Once again we are witnessing a formidable movement, providing clear insights into the vitality of the struggles of this time. In other words, the unfolding of the struggle provided the opportunity for a real expression of “active solidarity” (as Thiam says) between workers from different companies. What better example of solidarity than one crew demanding and obtaining the same benefits it had won through its strike for its comrades of another company in “gratitude” for the support received from them!

What to say too about the combativeness and cohesion that the workers of the freight company showed with their solid show of force against the might of capital!

The long and bitter strike of seamen from Saint-Louis in July-August 1928

The announcement of this strike was of great concern to the colonial authorities because it seemed to echo the demands of seamen in France who were preparing to enter the struggle at the same time as their African comrades.

At the Congress of the International Federation of Trade Unions (in the pay of Stalin) held in Paris in August 1927, an appeal was made in defence of the proletariat of the colonies, as related:

“An English delegate to the Congress of the International Federation of Trade Unions (IFTU)) in Paris, seizing the occasion... had particularly insisted on the existence in the colonies of millions of men subjected to unbridled exploitation, proletarians in the fullest sense, who now needed to become organised and engaged in trade union type actions, pressing for their demands in particular by using the weapon of protests and strikes. Echoing this, Koyaté (an African syndicalist) said himself that ‘the right to organise has the power to resist in French Black Africa through mass strikes, in illegality’”.[18]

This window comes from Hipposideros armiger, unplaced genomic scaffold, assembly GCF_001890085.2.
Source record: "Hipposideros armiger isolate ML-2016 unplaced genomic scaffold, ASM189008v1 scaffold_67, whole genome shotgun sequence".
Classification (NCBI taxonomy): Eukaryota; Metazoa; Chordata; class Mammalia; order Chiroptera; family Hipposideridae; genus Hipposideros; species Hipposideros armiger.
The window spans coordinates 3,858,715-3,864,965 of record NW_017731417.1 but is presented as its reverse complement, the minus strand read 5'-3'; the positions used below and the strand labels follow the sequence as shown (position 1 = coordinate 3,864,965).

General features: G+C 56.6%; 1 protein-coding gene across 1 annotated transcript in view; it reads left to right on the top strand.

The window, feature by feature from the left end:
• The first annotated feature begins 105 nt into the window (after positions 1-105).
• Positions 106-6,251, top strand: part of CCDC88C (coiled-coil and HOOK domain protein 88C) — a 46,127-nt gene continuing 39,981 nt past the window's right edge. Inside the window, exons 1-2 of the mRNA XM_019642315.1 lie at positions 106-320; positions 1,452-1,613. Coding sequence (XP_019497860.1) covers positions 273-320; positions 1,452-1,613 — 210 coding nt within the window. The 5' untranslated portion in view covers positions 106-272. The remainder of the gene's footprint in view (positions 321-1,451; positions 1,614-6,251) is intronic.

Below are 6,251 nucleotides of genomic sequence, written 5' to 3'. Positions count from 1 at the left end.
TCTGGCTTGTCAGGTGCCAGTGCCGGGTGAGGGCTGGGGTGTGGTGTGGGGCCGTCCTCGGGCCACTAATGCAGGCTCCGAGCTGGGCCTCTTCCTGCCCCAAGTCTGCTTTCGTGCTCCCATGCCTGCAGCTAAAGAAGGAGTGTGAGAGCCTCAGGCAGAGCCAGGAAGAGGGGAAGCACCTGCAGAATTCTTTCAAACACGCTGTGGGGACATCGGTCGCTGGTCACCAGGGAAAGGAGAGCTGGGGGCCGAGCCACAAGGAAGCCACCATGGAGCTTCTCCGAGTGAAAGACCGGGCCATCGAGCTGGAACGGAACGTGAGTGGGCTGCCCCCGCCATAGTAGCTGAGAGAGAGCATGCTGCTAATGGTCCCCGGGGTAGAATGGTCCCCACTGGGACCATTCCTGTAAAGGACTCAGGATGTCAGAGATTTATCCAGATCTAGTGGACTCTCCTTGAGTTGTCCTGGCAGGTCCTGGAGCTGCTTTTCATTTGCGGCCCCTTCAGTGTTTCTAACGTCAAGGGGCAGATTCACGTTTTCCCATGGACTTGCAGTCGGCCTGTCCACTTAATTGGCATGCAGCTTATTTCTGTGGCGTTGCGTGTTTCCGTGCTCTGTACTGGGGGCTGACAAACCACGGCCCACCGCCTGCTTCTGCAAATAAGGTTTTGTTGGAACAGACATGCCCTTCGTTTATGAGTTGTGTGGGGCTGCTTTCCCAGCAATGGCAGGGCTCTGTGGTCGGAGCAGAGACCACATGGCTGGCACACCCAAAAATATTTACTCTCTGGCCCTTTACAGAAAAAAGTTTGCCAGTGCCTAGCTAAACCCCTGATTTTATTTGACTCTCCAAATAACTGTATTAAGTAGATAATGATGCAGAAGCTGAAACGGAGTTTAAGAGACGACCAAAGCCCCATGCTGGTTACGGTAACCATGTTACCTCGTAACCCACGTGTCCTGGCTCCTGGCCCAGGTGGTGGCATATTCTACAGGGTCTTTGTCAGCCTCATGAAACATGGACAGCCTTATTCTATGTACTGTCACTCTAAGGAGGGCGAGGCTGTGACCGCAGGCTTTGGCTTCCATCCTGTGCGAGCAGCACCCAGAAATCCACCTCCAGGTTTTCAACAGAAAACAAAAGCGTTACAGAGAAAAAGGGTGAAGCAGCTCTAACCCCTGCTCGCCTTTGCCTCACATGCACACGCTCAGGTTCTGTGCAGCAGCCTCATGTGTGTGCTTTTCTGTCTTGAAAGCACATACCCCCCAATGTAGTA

In France unrest had been growing since June 1928 among seamen who were demanding a wage increase and were thus expected to strike on July 14th. But on the set date, it was the native seamen of the shipping companies in Saint-Louis who went on strike en masse, with the same demands as their comrades back in the home country. The reaction of the colonial authorities was to cry “international conspiracy” and point, among others, to two native union leaders as the “ring leaders” of the movement. And to deal with it, the Administration of the colony made a common front with the employers by combining political manoeuvres and repressive measures to break the strike.